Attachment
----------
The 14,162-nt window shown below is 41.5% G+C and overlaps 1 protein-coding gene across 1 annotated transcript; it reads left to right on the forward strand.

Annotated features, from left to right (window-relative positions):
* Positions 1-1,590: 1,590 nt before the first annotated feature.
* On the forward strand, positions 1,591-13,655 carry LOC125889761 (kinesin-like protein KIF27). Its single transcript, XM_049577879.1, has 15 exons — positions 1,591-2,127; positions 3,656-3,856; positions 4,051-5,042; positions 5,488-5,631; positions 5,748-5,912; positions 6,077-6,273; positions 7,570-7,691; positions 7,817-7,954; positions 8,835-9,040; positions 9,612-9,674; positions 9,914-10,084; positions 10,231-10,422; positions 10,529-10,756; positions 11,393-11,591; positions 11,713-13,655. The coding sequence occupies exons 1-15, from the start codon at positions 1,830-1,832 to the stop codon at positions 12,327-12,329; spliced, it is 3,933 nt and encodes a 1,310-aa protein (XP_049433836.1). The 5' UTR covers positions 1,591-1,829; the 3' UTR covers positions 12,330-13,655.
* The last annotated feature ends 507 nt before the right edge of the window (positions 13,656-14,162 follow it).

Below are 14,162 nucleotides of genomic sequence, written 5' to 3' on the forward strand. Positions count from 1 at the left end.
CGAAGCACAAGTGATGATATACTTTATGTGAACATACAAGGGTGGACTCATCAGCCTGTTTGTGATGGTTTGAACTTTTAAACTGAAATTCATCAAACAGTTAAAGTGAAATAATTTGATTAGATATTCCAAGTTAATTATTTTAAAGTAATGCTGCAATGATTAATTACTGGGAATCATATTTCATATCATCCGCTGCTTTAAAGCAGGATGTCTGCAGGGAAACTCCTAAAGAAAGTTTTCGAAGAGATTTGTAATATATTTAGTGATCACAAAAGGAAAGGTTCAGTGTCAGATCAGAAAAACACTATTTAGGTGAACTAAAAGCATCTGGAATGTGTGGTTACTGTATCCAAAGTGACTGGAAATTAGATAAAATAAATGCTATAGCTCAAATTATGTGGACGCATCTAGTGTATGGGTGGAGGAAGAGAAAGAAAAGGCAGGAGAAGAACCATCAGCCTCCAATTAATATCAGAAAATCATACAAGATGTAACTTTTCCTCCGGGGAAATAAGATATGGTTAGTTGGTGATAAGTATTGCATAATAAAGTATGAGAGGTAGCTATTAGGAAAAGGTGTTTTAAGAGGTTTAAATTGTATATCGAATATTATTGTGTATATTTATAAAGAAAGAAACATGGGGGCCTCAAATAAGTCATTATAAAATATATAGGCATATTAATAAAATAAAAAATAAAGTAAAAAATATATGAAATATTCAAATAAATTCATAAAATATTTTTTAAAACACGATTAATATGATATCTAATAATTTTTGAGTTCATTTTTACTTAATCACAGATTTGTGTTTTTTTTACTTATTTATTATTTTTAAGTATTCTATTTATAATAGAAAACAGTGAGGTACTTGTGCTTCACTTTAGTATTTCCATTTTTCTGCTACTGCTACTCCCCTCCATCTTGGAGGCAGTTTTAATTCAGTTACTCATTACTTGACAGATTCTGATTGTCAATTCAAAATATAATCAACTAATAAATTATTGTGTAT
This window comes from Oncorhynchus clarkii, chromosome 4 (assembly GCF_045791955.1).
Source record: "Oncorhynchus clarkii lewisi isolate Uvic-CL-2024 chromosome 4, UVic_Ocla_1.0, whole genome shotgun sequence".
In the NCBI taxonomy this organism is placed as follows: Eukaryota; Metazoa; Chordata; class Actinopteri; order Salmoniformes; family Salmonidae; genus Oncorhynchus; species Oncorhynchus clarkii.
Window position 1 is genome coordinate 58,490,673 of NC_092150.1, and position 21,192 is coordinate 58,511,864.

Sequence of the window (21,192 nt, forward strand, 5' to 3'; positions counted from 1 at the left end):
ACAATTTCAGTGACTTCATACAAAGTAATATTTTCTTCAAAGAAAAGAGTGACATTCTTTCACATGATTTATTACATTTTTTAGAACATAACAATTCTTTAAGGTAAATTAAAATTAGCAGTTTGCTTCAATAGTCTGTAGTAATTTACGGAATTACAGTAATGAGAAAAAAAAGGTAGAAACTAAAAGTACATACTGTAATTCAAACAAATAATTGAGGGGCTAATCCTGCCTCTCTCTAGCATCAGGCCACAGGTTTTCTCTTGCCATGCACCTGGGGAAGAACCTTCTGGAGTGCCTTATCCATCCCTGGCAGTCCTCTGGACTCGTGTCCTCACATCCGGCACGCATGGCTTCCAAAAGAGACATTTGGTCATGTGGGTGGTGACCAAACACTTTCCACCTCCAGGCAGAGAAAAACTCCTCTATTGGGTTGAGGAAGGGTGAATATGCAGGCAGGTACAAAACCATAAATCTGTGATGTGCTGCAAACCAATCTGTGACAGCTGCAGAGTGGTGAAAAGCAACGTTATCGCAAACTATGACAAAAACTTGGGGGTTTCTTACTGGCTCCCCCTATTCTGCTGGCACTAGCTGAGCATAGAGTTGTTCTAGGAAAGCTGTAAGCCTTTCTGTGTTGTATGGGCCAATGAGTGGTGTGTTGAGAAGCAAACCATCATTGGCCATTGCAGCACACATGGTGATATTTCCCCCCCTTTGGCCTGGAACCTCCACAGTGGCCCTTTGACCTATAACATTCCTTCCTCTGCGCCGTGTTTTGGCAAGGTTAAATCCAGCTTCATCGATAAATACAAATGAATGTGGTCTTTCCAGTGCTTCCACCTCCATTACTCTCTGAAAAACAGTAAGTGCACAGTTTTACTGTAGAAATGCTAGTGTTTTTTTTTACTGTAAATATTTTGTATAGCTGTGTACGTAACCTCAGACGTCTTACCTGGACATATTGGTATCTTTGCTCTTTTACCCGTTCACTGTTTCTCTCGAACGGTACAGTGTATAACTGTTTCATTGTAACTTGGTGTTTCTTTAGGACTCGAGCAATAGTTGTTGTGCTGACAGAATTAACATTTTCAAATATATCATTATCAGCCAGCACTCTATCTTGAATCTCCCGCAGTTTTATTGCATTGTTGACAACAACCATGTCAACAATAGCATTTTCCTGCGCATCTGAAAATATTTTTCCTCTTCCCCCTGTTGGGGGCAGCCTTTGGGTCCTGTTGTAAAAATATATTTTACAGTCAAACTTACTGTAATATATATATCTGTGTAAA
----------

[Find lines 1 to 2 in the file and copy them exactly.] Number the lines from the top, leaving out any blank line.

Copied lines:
The 14,162-nt window shown below is 41.5% G+C and overlaps 1 protein-coding gene across 1 annotated transcript; it reads left to right on the forward strand.

Annotated features, from left to right (window-relative positions):